• AND gates aren't necessarily problematic. While I know of no terminology for a generalized gate which combines an inverter with any combination of independent AND and OR gates on the input, in both NMOS and CMOS the cost of any such gate will be proportional to the total number of inputs, subject to normal fan-in caveats. If, for example, one needs not ((A and B) or (C and D)), one could implement that as ((A nand B) nand (C nand D)), but that would require six transistors for NMOS or twelve for CMOS, while the original function could be implemented with four or eight transistors.
    – supercat
    Mar 28, 2022 at 16:29
  • @supercat not sure what your point is. Are you arguing that AND can be provided with the same effort as NAND? Surprise it isn't, and that's the reason why AND are avoided.
    – Raffzahn
    Mar 28, 2022 at 17:50
  • An "AND" gate which needs to drive multiple outputs is expensive, but the particular scenario of an AND gate whose sole purpose is to drive one of the inputs of a NOR gate is cheap. Page 3 of the original Atari TIA schematic (NMOS design from 1977) near reference A5-6, for example, shows some such gates, and I wish there was a nice term for them.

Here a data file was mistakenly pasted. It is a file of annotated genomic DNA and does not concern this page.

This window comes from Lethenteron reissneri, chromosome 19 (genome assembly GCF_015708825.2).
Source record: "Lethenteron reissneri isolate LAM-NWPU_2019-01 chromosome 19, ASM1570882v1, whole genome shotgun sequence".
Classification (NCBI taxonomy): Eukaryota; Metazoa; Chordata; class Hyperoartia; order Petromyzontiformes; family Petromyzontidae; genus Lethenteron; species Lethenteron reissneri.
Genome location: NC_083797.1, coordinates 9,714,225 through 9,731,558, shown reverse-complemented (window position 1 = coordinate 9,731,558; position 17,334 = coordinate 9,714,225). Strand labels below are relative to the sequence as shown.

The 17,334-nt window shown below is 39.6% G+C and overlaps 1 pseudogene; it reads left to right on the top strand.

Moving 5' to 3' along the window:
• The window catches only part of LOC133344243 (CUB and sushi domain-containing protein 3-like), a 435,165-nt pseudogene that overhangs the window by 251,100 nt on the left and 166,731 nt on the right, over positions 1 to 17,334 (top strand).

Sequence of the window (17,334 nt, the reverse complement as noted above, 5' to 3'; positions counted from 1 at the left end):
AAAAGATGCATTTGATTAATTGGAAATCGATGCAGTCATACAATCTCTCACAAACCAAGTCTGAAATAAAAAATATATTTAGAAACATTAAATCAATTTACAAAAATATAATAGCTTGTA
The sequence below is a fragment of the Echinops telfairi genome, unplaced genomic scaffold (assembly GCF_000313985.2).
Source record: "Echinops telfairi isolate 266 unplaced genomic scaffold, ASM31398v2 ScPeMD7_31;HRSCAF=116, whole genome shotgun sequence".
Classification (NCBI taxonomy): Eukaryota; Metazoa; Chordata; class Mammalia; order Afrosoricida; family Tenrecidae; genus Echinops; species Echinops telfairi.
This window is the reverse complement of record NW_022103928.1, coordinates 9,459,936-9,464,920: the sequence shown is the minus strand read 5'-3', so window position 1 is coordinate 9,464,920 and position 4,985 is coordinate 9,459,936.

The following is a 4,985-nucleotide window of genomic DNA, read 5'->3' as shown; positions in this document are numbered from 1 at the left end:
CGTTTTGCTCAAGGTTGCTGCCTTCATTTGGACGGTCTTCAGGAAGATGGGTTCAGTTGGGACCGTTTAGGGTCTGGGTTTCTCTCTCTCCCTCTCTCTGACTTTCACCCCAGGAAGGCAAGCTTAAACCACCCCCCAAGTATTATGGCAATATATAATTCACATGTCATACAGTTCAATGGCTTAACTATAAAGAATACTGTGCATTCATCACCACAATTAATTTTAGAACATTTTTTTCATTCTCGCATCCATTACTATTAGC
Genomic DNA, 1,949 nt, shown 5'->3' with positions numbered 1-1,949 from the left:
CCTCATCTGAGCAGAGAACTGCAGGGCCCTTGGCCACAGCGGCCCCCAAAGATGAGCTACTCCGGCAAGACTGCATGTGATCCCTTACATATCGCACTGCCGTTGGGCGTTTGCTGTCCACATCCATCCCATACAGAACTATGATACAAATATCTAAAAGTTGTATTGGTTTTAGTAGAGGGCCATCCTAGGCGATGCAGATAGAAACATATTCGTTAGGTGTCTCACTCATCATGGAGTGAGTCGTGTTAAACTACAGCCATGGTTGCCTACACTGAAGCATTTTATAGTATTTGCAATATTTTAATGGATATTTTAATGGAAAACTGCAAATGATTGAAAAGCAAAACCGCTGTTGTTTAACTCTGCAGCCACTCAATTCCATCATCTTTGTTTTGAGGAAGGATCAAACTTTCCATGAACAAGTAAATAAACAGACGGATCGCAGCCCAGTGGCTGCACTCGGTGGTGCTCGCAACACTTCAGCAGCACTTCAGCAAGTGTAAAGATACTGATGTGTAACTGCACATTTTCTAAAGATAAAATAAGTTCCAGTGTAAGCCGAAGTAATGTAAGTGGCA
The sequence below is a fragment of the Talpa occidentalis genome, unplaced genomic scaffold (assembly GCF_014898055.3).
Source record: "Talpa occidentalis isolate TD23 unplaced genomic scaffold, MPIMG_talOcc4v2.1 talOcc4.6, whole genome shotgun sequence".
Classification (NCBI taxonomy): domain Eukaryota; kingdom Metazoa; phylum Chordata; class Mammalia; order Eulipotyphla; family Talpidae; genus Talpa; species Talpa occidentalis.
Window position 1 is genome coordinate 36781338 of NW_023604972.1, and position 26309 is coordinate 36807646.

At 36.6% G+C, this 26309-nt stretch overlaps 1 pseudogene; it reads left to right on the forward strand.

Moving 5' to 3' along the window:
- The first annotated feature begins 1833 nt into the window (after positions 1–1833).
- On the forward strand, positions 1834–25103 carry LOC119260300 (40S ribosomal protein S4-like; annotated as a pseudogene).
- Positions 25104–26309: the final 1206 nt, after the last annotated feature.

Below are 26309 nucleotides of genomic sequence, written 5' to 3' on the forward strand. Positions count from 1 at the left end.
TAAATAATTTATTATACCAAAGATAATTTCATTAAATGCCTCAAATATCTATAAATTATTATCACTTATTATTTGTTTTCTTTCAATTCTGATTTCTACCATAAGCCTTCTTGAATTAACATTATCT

– supercat
    Mar 28, 2022 at 20:33
  • This means it's a signal line fully internal to the incrementer, right? there is no externally observable effect (other than the signal delay) from this setup?
    – Cactus
    Apr 1, 2022 at 12:24
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    @Cactus No, it's complete internal. Hansons diagram is the result of an analysis of the 6500 structure, thus he noted remarkable structures/design decisions. If it's about understanding/rebuilding with modern tools, the whole complex of PCxS/Incrementer/PCx can be seen as one unit. Of course, without showing the details it would be less easy to understand the play around the program counter during both clock phases :))
    – Raffzahn
    Apr 1, 2022 at 13:52